The Bluebirds Have Left the Nest!

(Sounds like a code phrase from a spy flick, doesn’t it?) 🙂

I tried to take some photos of the baby bluebirds on Sunday. Sorry for the poor quality. My camera isn’t the best and I didn’t want to get too close to the nest box, because papa bluebird was a little nervous about me.

The male bluebird standing guard while two of his nestlings peek out of the nest box.

The male bluebird standing guard while two of his nestlings peek out of the nest box.

There were four baby bluebirds in the nest box. Here are two of them peeking out as papa bluebird stands on top of the box to keep an eye on me.

Female bluebird feeding the nestlings while the male sits on top of the nest box.

Female bluebird feeding the nestlings while the male sits on top of the nest box.

Mama bluebird dropped by to stuff an insect into somebody’s mouth. She too was eyeing me suspiciously.

It’s a good thing I got these photos, because on Monday those babies left the nest. The parents weren’t feeding them much, and would call to them from the trees in the back of the yard. I missed the first three leave the nest, but I managed to snap a photo of the last baby right before he took his first flight.

The final bluebird nestling working up the courage to take his first flight.

The final bluebird nestling working up the courage to take his first flight.

He made it to the trees, but didn’t land very well and fell to the forest floor. Those babies are pretty resilient though, and he was soon climbing up a fallen tree and calling to his parents. The first brood was a success. Hopefully they will all make it and I’ll have a bunch of bluebirds visiting my yard when the next brood is born! 🙂


~ This post is hosted on Nature Notes.
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A Good Thunderstorm?

angry clouds

I don’t know what it is, but I love falling asleep to the sound of a thunderstorm. Not the violent storms mind you! Those can be quite scary and I prefer not having to hunker down in the basement! No, I’m talking about the ordinary, “garden-variety” thunderstorms. There’s just something about laying there listening to the steady patter of rain as it hits the ground, then seeing a blue-white flash of light brighten the sky and you count the seconds until you hear the thunder rumble, that I find soothing.

But why do we have thunderstorms? What’s the matter with just rain?

Everybody knows that plants need water to survive, but did you know that they also need nitrogen? In fact, we all do. ALL living organisms need it to survive. It’s an important part of proteins and amino acids. We get it from eating plants, but where do plants get it?

Nitrogen makes up about 78% of our air. Unfortunately, it is in gas form. Plants need it in mineral form, but that is not as abundant. In order for plants to use nitrogen, it first must be converted by a process called nitrogen fixation.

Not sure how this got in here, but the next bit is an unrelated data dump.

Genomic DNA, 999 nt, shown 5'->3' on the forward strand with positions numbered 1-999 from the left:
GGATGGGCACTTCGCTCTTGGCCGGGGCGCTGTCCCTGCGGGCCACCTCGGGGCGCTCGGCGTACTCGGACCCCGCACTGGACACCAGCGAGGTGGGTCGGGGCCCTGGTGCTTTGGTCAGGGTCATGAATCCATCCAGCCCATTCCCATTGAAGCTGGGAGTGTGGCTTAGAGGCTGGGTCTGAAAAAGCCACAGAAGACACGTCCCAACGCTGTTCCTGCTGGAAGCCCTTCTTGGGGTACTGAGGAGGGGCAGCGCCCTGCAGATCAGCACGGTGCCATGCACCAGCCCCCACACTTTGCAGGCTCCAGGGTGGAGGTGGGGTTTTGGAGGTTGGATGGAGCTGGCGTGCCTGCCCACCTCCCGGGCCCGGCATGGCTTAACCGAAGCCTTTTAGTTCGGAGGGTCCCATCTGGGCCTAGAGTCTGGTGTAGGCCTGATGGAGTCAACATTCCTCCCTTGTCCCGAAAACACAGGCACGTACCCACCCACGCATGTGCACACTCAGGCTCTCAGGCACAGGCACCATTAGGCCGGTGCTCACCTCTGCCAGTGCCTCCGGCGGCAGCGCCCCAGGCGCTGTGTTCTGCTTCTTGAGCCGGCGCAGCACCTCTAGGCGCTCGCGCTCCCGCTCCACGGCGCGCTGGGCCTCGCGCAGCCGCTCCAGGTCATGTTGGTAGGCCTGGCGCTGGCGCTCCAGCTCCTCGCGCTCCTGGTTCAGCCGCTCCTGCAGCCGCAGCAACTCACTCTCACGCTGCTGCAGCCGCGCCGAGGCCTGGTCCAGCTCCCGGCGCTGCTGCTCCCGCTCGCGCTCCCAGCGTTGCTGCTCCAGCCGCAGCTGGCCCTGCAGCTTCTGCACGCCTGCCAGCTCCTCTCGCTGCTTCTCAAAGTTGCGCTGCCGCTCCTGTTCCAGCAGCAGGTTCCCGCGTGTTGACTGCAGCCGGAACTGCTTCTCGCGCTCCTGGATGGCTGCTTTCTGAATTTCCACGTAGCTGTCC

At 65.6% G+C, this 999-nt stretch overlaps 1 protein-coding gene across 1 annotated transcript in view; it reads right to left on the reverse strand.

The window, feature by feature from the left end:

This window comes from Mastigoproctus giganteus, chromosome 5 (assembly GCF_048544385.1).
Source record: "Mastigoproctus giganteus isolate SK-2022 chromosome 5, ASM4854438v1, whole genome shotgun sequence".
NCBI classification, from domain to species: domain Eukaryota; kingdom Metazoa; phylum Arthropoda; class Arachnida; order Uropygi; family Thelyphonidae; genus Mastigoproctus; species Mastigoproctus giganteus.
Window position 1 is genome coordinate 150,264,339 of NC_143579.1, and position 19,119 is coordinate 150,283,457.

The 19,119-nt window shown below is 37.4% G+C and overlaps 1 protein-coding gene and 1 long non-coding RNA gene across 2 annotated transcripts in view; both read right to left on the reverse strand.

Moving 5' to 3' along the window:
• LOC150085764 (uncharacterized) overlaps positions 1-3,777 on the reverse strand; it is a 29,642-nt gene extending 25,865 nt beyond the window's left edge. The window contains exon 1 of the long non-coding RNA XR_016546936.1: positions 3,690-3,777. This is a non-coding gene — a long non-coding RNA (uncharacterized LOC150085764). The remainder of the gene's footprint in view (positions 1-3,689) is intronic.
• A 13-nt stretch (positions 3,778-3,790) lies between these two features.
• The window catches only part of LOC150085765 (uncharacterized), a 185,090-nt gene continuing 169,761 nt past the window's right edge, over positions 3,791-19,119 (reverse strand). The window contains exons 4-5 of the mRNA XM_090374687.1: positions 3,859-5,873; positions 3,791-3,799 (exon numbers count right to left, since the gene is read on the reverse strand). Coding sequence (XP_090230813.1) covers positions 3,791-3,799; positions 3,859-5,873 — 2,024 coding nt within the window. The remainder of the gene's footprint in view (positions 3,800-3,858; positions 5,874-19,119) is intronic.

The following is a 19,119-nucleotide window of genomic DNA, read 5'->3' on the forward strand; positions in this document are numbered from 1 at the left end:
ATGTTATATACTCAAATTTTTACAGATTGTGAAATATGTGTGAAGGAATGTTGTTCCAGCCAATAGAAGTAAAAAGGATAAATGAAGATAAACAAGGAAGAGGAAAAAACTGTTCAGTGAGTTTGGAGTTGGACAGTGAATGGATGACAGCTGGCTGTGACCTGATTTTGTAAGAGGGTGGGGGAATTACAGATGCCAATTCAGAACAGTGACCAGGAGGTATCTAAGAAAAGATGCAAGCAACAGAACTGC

nitrogen fixation: The process of chemically converting nitrogen gas (N2) from the air into compounds such as nitrates (NO3) or ammonia (NH3) that can be used by plants in building amino acids and other nitrogen-containing organic molecules.*


Plants that are a part of the legume family, such as clover, beans and peas, are able to fix nitrogen in this way and are important in reintroducing nitrogen to the soil where other plants can access them. Unfortunately, unlike legumes, other plants are not able to do so. And what happens if they’re not sitting next to one of their nitrogen-fixing neighbors? Here is where the thunderstorm comes in, or more importantly, lightning. Lightning is extremely hot and when it streaks across the sky, it heats up the air and causes nitrogen gas to bond with oxygen. It can then fall to the ground with rain. The nitrogen then enters the ground in mineral form, and the plants can absorb it.

That’s why plants seem to grow better after a thunderstorm versus just watering them with the hose. It’s because they literally get a charge out of thunderstorms! The next time you hear a thunderstorm, stay safe and know that not only is that storm helping the plants, but indirectly, it’s helping us!


*Bernard J. Nebel and Richard T. Wright, The Way the World Works: Environmental Science, 5th ed. (Upper Saddle River, NJ: Prentice Hall, 1996), 679.

Embracing a Not-So Perfect Lawn

Dandelions in grass1Several days ago, I cut the grass for the first time of the season. Mowing the lawn is probably one of my least favorite chores of the warmer months. It’s loud and smelly and, with all of the hills in my yard, it’s not easy to do. I usually come in from the yard afterwards all sweaty and smelling like grass and gasoline. Not at all appealing! Don’t get me wrong! I do like it when the grass is trimmed and things don’t look quite so unruly, but I’m not about to spend any more time on it than I have to!